Walter Shaub, who served as the Office of Government Ethics director under former President Obama, said Hunter Biden’s latest art venture has a “shameful and grifty feeling to it” and believes President Biden should “at a minimum” ask his son “not to go through with this auction” due to the suspicions of potential for pay-for-play corruption.
“The notion of a president’s son capitalizing on that relationship by selling art at obviously inflated prices and keeping the public in the dark about who’s funneling money to him has a shameful and grifty feel to it,” Shaub told Fox News this week.
“Just as hotel charges and real estate purchases created a risk of unknown parties funneling money to the Trump family for potentially unsavory purposes, Hunter Biden’s grotesquely inflated art prices create a similar risk of influence-seekers funneling money to the Biden family,” the former ethics chief continued.
“Anybody who buys it would be guaranteed instant profit. He’s the president’s son. Everybody would want a piece of that. The provenance is impeccable,” Alex Acevedo, owner of the Alexander Gallery in Midtown Manhattan, told the New York Post, noting that Hunter’s pieces would typically have a far lower range of $25,000 to $100,000 if not for his family name.
Adding to that concern is the fact that buyers of Hunter’s art will remain anonymous.
“As with every artist, sales are always confidential to protect the privacy of the collector,” the Townsend Group, an agency representing Bergès, told Fox Business.
“Pricing fine art in his experiences as a Gallerist is based on the demand of the work as well and the intrinsic value of it,” the agency continued. “His feeling is that within each piece – as with every artist, sales are always confidential to protect the privacy of the collector, this is standard practice for transactions in galleries as well as auction houses.”
Shaub, however, believes Bergès “should disclose the identity of the purchasers” to alleviate these concerns of buyers attempting to “gain access to [the] government” — a concern that has followed the Biden family for quite some time, as Hunter engaged in controversial international business dealings as his father served as vice president.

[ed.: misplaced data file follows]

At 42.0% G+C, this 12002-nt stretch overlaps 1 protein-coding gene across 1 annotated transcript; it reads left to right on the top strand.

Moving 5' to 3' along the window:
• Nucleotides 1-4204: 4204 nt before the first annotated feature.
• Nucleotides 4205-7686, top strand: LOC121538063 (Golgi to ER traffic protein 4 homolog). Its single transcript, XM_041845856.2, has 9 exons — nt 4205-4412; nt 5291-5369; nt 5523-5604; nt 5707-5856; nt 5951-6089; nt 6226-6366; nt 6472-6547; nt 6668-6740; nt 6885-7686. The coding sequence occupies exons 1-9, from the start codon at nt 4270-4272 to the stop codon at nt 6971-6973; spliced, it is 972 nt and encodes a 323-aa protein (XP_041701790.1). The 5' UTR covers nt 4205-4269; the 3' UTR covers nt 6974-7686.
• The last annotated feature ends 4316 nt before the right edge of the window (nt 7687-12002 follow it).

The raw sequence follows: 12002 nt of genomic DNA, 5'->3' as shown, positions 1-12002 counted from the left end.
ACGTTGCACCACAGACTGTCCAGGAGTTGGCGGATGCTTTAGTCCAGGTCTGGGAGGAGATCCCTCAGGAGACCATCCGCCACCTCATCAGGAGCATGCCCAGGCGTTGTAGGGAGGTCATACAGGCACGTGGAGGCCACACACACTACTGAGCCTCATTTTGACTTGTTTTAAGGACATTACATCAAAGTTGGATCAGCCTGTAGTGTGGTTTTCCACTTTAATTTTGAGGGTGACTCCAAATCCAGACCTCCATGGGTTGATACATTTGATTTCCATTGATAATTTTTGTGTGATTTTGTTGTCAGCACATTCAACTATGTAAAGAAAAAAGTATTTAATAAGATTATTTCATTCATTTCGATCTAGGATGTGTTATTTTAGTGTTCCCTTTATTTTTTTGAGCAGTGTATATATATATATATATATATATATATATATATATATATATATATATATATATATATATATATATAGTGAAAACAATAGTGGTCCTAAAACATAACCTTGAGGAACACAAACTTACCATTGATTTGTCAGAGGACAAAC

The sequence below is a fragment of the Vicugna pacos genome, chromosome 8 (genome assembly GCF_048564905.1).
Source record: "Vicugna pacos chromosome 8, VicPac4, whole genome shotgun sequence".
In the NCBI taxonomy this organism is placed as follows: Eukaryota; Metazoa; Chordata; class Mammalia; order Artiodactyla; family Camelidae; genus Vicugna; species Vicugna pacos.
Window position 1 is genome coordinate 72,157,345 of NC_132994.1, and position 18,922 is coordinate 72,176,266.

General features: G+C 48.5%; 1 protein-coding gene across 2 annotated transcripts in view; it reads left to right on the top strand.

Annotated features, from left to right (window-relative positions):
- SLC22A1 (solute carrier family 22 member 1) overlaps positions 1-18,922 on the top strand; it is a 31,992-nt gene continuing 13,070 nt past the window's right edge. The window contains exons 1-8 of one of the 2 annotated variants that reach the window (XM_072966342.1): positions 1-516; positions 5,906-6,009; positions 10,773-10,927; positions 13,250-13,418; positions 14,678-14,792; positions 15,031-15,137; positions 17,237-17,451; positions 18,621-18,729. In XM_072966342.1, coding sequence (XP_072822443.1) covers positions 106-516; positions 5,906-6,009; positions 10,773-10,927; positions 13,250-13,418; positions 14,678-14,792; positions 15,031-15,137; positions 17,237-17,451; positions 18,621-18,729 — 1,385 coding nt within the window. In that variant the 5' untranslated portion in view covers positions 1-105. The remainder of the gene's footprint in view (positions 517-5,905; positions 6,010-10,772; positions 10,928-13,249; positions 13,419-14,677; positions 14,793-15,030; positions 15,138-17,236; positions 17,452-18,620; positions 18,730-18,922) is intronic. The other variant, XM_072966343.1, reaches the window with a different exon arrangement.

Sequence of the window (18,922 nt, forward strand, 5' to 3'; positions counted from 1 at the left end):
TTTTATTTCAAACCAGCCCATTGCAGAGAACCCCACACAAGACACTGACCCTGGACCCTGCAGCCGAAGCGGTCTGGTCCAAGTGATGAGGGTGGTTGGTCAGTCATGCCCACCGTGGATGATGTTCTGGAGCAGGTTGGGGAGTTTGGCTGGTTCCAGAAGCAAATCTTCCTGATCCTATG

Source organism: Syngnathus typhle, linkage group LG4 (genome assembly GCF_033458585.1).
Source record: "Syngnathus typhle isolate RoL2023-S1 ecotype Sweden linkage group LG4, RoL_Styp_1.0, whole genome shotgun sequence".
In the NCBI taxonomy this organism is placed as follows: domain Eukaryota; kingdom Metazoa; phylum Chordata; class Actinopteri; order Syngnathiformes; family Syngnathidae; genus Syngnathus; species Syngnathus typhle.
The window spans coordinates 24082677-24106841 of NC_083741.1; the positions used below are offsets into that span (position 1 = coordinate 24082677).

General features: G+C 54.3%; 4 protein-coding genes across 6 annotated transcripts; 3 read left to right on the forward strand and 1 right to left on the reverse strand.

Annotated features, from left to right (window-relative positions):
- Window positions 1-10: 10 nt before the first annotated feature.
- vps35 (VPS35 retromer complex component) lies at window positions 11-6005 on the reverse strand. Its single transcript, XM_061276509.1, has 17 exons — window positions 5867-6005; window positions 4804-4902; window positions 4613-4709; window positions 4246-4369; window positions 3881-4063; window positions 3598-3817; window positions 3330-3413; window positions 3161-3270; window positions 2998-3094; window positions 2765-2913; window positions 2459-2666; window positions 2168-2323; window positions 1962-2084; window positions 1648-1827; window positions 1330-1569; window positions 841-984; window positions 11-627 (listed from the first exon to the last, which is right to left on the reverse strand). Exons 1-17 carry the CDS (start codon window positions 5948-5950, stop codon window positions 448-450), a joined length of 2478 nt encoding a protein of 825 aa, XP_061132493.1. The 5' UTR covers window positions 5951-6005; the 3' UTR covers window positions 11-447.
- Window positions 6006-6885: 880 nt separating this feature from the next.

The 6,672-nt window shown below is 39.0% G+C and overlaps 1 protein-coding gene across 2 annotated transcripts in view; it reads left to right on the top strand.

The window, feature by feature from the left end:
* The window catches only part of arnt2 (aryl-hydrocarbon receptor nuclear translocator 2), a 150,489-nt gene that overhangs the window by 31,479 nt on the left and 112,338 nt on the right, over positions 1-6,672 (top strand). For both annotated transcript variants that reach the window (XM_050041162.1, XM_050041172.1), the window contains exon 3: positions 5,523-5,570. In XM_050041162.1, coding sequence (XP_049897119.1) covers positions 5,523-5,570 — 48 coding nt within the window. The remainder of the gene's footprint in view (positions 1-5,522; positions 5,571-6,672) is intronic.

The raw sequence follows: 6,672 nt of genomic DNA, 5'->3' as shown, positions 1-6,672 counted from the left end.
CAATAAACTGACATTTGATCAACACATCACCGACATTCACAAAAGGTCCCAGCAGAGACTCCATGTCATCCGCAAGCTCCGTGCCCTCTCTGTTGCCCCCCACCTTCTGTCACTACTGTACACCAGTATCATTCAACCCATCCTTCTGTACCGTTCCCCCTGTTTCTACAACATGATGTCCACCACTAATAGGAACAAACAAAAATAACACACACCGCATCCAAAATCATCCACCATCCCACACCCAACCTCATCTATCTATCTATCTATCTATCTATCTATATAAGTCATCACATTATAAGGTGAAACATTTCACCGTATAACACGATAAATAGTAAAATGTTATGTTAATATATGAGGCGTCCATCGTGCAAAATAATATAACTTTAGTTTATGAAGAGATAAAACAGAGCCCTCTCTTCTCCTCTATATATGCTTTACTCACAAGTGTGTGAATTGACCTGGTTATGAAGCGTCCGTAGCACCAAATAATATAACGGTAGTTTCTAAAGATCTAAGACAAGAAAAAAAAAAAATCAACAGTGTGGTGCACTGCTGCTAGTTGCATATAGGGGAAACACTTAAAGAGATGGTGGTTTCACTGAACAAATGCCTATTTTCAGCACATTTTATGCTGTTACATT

Hunter’s entry into the art world follows years of his endeavors in the world of international finance where he has been criticized for engaging in business ventures with countries at a time when his then-vice president father was negotiating U.S. foreign policy with those countries. One example of this was Hunter’s membership on the board of Burisma, a Ukrainian oligarch-owned oil and gas company, which paid him tens of thousands of dollars per month despite his lack of experience in the energy sector or Ukraine in general. At the time, Hunter’s then-vice president father was the point-person negotiating U.S. policy with Ukraine. After leaving office, Joe Biden later bragged about how he threatened to withhold U.S. assistance to Ukraine unless Ukrainian officials fired a prosecutor who had launched a corruption investigation into the company that had hired Hunter.
Hunter also came under criticism for his lucrative business dealings with state-owned entities in China, as Breitbart News senior contributor and Secret Empires author Peter Schweizer has reported in detail.
“In China, [Hunter] travels with his father in December  aboard Air Force Two. While his father is meeting with Chinese officials, Hunter Biden is doing we don’t know what. But the evidence becomes clear because ten days after they return to Washington, his small boutique investment firm, Rosemont Seneca, gets a $1 billion deal,” the Government Accountability Institute (GAI) president explained during a 2019 appearance with Sean Hannity.